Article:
It’s interesting, the power and pleasure of words. This week, I will have the honor of hosting Kim Roberts on the Thursday Author Interview. As a poet, she is truly masterful with words, finding those phrases that speak not only to the mind but to the fingers, to the tongue, to the groove of your hip and the rhythm of your feet. Individually, words denote. They connote. They dare. Mixed together, an alchemy of sign and signifier, and they give us something new and unexpected.
I like the alchemy image–because, let’s face it, I am a medical/science history nut. What we think of now as witchcraft and wizardry was once a respected science; Greek monk Albert Magnus, Thomas Aquinas, Isaac Newton and other early chemists were alchemists too–and it isn’t just about turning lead into gold. It’s about discovering how things went together, how they came apart, and what special properties came from combination. As writers, we do this, too.For today’s Fiction Reboot, I am going to dip into my version of the writer’s periodic table: the quote journal.
If you don’t have one of these, I highly recommend a small pocket-sized edition. I use it to capture ephemera–those lost words overhead at bus stops, in doorways, on trains. Even technology provides excellent cuttings–the Twitterverse is full of such things. These are the fragments of life, waiting to be conjured into being as story. They also make great “found” poems and fun writing exercises, a curative for writer’s block. Here are a few of mine. I have collected them over the years, mostly anonymous quips and bits and pieces. I hope you will start collections of your own–feel free to share.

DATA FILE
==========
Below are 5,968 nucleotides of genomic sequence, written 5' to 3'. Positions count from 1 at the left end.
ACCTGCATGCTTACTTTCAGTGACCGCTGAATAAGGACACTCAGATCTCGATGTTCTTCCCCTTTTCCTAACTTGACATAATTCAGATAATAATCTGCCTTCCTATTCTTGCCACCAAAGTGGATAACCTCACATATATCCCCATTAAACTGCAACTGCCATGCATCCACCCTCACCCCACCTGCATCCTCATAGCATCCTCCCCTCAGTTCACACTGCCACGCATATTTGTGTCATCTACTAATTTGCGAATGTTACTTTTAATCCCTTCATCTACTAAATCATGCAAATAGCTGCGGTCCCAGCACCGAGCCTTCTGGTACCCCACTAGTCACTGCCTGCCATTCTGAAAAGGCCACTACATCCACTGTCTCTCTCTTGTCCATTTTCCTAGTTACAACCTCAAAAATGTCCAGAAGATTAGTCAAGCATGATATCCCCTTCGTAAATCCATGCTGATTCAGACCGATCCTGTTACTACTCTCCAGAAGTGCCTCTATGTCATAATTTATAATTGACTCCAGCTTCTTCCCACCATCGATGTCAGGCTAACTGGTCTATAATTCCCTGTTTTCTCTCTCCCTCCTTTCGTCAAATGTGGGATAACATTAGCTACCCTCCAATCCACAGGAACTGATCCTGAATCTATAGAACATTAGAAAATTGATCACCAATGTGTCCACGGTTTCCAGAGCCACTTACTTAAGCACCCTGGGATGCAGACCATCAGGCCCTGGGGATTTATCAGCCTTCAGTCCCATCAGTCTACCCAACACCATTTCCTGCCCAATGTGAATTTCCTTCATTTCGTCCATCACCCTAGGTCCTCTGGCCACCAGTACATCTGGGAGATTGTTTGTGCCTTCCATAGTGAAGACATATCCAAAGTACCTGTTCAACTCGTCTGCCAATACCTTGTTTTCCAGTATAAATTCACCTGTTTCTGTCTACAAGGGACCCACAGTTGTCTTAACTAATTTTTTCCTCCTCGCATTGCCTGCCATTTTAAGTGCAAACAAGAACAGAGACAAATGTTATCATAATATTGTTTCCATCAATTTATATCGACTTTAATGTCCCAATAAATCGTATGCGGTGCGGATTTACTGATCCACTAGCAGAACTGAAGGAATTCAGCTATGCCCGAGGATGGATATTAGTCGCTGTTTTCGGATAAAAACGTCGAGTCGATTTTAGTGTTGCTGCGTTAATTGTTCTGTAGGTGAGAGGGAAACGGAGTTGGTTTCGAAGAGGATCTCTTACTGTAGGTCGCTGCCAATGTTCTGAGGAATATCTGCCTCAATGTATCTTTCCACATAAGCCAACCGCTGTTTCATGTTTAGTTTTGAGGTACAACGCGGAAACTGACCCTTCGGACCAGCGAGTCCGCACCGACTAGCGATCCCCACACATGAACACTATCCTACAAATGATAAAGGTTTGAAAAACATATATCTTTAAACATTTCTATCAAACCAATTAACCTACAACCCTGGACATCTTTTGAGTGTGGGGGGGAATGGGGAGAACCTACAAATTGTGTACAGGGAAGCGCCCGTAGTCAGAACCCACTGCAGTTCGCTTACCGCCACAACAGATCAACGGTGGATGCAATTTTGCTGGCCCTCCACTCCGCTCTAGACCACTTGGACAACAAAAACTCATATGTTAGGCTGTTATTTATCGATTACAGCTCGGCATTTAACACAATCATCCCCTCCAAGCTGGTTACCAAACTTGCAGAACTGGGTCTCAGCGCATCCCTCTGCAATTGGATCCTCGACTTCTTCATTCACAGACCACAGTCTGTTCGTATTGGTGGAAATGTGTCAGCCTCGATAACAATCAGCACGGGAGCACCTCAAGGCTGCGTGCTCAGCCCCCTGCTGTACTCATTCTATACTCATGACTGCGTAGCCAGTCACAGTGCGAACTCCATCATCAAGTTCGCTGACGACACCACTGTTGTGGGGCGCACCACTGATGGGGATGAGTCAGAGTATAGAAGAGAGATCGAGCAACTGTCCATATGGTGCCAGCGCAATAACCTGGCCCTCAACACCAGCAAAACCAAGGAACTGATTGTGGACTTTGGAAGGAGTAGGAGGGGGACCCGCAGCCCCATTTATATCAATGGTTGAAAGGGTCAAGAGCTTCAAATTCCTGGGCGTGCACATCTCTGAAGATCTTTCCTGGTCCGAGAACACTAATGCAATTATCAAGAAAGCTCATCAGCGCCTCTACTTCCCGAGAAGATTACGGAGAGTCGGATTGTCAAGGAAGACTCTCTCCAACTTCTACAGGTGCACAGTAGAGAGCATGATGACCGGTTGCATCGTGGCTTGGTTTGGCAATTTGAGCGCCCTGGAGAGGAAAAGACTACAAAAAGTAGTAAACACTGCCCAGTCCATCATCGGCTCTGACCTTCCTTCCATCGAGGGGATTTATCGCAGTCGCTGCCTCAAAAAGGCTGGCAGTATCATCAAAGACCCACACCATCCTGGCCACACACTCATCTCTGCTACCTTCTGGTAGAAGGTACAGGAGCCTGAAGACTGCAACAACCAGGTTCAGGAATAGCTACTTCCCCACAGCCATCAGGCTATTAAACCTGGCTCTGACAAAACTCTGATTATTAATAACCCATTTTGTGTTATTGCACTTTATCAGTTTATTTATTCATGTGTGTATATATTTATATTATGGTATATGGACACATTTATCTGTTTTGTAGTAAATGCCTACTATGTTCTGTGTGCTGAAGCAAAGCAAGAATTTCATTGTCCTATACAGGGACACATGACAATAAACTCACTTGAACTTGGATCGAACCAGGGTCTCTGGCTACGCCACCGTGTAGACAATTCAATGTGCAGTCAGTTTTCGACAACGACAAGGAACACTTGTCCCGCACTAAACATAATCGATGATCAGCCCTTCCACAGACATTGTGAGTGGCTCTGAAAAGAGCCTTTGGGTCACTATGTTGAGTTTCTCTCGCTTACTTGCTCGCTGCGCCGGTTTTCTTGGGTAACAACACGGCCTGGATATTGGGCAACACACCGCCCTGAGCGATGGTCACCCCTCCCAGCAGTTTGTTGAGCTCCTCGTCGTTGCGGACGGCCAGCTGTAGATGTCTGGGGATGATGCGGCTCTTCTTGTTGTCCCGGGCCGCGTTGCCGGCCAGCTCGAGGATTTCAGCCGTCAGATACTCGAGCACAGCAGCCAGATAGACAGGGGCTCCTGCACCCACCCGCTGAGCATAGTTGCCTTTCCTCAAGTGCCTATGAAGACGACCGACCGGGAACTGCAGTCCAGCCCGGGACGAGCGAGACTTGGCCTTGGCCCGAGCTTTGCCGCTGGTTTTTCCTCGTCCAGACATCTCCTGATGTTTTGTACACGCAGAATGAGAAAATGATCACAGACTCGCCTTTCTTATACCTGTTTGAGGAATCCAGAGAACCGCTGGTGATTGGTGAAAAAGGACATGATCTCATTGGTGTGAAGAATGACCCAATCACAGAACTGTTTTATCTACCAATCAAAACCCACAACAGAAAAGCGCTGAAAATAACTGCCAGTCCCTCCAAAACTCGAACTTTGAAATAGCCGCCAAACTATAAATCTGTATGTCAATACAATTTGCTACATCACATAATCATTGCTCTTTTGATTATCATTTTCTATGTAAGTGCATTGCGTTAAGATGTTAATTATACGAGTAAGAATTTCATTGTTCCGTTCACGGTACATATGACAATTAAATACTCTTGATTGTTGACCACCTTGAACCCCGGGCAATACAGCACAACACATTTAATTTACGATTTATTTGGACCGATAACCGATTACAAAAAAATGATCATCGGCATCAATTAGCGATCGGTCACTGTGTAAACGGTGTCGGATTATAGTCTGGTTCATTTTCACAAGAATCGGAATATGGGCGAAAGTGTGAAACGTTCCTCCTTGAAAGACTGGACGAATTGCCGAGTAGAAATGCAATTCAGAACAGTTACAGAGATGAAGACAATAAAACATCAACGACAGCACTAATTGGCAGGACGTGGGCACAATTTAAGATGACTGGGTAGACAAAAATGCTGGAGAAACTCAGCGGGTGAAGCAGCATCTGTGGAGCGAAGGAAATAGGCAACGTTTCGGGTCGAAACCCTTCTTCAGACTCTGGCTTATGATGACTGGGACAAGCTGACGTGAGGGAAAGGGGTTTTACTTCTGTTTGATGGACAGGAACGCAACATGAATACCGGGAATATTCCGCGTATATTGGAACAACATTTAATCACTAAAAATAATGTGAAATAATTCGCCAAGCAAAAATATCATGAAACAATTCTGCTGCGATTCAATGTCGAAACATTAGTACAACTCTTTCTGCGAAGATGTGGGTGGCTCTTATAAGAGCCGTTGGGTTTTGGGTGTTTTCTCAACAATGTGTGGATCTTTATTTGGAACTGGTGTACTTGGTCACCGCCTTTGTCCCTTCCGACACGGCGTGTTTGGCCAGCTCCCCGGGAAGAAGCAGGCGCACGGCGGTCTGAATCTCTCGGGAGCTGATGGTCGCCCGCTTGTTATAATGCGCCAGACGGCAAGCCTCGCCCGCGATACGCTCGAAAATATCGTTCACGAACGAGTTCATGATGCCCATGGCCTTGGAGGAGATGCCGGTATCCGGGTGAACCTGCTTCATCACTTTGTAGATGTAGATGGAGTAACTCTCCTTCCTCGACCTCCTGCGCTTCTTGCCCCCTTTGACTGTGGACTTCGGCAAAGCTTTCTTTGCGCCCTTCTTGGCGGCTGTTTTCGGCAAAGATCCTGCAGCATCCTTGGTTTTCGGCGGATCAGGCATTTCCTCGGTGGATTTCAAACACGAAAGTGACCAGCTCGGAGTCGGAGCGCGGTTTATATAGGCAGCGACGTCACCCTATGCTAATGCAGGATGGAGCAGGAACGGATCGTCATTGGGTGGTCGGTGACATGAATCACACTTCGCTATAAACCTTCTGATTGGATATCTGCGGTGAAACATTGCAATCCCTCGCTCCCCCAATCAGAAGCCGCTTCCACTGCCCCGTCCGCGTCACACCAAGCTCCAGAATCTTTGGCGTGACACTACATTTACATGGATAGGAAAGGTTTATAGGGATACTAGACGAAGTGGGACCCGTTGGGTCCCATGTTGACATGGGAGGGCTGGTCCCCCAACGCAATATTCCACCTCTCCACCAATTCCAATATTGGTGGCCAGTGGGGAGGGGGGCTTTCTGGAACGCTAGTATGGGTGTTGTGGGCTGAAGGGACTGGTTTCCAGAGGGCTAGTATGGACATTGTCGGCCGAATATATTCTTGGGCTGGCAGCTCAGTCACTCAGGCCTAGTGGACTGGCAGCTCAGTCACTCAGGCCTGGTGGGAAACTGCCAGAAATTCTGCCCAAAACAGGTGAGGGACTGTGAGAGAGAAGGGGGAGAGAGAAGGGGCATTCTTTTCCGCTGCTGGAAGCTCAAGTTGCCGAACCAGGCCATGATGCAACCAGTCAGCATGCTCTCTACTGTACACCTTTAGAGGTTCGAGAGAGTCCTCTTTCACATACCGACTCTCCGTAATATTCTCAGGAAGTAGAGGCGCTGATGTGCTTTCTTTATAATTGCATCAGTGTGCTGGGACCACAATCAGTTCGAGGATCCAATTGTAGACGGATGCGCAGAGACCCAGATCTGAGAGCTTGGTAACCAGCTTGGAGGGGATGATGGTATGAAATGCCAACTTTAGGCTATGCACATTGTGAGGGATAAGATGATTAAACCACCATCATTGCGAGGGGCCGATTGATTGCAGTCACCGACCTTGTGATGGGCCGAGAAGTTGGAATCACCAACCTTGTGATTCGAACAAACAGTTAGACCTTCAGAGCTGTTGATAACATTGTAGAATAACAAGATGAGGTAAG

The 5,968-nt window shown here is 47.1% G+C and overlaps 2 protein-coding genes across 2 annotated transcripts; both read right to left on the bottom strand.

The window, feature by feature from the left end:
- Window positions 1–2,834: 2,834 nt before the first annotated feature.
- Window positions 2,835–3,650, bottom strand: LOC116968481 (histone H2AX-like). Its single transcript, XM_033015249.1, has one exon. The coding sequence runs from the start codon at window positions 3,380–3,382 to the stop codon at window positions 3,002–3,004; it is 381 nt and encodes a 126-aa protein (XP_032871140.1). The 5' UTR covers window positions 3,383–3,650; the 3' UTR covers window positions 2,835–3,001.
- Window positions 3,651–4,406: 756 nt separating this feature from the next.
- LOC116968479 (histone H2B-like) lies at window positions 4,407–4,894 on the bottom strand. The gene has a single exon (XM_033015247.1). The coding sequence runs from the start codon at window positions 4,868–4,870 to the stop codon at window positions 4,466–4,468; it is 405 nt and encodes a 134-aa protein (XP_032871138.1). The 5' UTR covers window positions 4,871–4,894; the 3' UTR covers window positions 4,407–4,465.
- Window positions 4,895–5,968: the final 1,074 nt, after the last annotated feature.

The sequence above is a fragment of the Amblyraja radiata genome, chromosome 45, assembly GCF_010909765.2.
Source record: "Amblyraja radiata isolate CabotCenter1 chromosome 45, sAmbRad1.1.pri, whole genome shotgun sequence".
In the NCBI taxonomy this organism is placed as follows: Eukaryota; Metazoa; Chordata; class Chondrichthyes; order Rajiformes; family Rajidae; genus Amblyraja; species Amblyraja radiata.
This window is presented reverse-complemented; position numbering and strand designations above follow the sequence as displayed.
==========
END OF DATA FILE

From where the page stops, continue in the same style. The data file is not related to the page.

Periodic Table of Ephemeral Phrases
“…she could be truthfully telling me, with her smiles so maddening, that she does not anger?”
“…I don’t record my shattering moments.”
“Hand-spun, luke-warm, fragile, dirty things.”
“Your father wouldn’t notice if three naked women came in here farting fairydust”
(on a sticky note) “Have conversation with God in kitchen”
(in a classroom) “…it’s the jellyfish. That’s what so damned important!”
(overheard) “Did Walt Whitman write the Bible? Surely the people is grass.”
(in direct conversation) “You’ve lived with me for a year and you don’t realize I’m obnoxious?”
“…It’s rather like going from death to candied ginger.”
“That is no ordinary bowl of nectarines.”
“Dark hotel rooms are a horror to me.”
“The teapot is my present. In my present. I am now past.”
“I used to get excited about things, but now I am old.”
As we travel through our day, let’s not forget to pick up the words and phrases that surround us like tender flowers. These are the fine filaments of our story-worlds.
On Lucienne Divers Blog today, she hosts Amanda Ashby (Sophie’s Mixed Up Magic series). Take a look at Magical Words and the discussion about Authenticity of Voice!